Sunday, June 12, 2011

The name I won't let them call me

Me, right, as an unhappy teen.
The slicing, cruel words that formed the blueprint for the first batch of self-esteem that underpinned my teenage and young adult years are unforgettable.

"Stupid! Ugly! Loser! Dumb!"

Whether hurled by the boys or by the girls, to my face or behind my back, I would try for the next several years to shiver, shake and squeeze out of their mold.

Like millions of pieces of gum stuck to my body forming that mold, I would spend time each day, slowly peeling off one sticky little piece of embarrassment and untruth at a time.

Maybe someday I'd be able to see what I really looked like underneath the world's casting and coloring of me.

The great news is that I did. That journey is another blog post, but a new lease on life in college, some maturity that comes through experience and, most importantly, the saving grace of Jesus gave me a much-improved, second batch of self-esteem.

Even with a house full of self-confidence these days, on occasion I hear those words in the air, caught in the breeze between two nearby trees, usually on a cloudy day.

I don't hear them for long.

Me, front center, with friends in Slovakia after college.
It is, however, the word that was never used by the kids that lingers with me most days; like a soft ghost sitting in the corner of my room, her legs crossed, her elbow on the back of the chair and her hand gently resting on the side of her face. "Are you sure?" her gaze seems to ask of me.

That one word they could never cast my way, an arrow of such outrageous fortune that I do everything I can to this day to avoid it being thrown my way by a new cast of characters.

One less word with which to hurt me.

They could never call me fat. If I could at least control that, I would feel ahead of the game ... at least until the next insult.

I was always a skinny kid and young adult. At my heaviest I weighed 140 pounds for about a year in college. I found a way to get motivated and I soon dropped 20 pounds putting me back at Lora size, which is approximately where I remain currently.

You see, if I could stay skinny, that would be one less weapon in their arsenal.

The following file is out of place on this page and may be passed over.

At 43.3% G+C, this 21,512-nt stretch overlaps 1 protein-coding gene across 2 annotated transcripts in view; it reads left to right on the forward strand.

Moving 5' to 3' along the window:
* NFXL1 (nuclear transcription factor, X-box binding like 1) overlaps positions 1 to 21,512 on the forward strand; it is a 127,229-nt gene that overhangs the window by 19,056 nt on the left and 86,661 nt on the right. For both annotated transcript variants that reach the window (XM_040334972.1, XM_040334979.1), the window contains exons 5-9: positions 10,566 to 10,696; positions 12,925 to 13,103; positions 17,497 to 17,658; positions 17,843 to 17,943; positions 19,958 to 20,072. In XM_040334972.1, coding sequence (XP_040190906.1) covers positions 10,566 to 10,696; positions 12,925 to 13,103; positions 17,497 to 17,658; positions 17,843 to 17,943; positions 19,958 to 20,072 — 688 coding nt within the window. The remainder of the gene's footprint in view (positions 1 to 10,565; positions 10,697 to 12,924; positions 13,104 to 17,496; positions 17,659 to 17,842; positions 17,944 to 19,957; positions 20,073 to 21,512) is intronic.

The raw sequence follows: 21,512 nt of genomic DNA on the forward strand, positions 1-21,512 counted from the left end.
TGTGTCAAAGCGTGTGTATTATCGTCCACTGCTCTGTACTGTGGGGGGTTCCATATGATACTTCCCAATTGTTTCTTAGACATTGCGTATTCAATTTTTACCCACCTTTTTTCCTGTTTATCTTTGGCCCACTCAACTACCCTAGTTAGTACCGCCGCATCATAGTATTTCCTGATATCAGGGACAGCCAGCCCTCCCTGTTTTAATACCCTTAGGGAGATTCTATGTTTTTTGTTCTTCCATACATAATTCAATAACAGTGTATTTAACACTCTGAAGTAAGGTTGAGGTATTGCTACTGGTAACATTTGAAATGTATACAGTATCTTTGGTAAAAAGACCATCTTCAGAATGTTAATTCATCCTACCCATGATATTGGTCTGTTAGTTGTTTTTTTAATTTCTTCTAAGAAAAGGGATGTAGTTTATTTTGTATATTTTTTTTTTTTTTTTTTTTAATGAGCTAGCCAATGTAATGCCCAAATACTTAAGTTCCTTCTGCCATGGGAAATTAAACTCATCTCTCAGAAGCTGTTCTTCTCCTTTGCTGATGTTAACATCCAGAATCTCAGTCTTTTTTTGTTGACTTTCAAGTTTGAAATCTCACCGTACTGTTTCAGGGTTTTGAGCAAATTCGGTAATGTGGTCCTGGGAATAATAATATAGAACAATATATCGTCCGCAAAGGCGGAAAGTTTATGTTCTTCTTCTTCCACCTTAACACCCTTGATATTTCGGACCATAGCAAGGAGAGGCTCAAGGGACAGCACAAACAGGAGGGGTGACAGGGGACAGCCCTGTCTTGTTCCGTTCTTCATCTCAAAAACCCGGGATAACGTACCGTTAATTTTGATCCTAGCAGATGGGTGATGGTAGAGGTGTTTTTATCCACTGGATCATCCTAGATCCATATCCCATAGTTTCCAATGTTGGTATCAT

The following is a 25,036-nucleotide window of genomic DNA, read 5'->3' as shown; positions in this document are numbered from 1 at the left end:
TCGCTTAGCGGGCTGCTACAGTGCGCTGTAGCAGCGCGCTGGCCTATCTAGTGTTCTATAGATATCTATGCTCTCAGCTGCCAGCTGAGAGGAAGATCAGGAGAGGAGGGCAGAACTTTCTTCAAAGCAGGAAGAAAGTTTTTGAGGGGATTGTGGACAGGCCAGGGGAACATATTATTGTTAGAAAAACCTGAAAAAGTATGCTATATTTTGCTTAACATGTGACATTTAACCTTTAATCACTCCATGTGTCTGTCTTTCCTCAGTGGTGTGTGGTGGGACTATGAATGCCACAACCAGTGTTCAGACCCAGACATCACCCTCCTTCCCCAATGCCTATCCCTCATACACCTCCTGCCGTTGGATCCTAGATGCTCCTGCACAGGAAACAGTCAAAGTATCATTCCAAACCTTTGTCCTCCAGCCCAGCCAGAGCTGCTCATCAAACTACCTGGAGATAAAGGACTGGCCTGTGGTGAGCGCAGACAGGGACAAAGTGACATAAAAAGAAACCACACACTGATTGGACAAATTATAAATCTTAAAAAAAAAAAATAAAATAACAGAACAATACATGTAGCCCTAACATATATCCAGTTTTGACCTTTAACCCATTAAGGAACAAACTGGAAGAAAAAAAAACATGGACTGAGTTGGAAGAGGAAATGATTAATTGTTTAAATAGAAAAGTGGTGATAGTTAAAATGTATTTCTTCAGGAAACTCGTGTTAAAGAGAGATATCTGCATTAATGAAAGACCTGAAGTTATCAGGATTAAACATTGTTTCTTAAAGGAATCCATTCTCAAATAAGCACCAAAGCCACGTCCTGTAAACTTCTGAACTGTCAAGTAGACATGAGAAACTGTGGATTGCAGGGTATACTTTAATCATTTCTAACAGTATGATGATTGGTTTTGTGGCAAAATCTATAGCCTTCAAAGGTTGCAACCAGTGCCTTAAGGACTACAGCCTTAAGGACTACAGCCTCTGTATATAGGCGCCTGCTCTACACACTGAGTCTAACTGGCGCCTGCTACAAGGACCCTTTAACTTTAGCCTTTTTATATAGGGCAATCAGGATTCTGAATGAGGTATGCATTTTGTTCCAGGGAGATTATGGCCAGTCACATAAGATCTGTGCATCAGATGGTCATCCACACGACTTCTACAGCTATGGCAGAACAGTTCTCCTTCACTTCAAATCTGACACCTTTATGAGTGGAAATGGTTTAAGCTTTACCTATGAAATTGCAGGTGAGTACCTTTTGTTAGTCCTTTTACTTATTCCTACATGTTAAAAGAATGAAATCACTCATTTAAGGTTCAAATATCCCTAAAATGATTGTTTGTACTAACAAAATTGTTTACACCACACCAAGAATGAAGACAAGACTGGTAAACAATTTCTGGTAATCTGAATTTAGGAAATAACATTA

Beauty is in the eye of the beholder, everyone makes stupid or dumb mistakes, comments, decisions. Loser is a nice general term which covers everything negative you believe to be true about yourself. If you're a bully, it's really a nice catch-all term that I would personally recommend.

Though when someone is thin, fact certainly must reign over opinion. It's rarely in dispute, at least in Flyover Country.

Toyota Olympic Tri on 9/27/09.
It's no secret that I train for triathlons because the workouts are so intense that weight loss/maintenance is nearly inevitable. I also enjoy eating, so I choose to alter my physical activity more than my diet.

I've been able to move past from the things that were said about me in so many ways. I just hadn't realized until recently, upon thinking about graduation during this graduation season, and about my school years, how I'm still living my life because of that one thing unsaid.

I've been able to forgive those kids (they were kids, after all) and I find myself grateful (not happy) at times for those experiences. They've made me tougher.

I'm not proud that I still allow this part of the past to affect my present, especially when considering how much I've been able to leave behind, and care even less what people say about me (90% of the time), but there does exist a silver lining with the cloud.

Though the name they didn't call me might be the underlying compelling for training and racing, it has brought me in to a sport that I have come to love as a big part of my life. I love to run, I enjoy the challenge of swimming for a couple miles and I enjoy the courage cycling for long miles pulls out of your soul.

Now, if I could just find out what that lady ghost wants, I'll have good material for another blog post.

3 comments:

Meredith said...

Wow, Lora. You take challenging life experiences and bring them to life with color and emotion as you remind us, me, of the importance of what we think about ourselves... not what those "kids" think. Your words resonate into the heart and I could feel each one with a life I can very much relate to. Control one aspect of our lives can at times make us assume we are in full control. In reality, we may keeping ourselves in a very unhealthy place mentally, and physically too, if we live trying to prove wrong the opinions of others. Very nicely written and I am glad I could be around to witness your epiphany.

Love,
Meredith

Meredith said...

*controlling one aspect
*we may BE keeping...

sorry... typos :-(

Mike said...

kids (and young adults) can be so mean. Many of them making fun of others to take the spot light off themselves. Glad you can see the silver lining in the experience.

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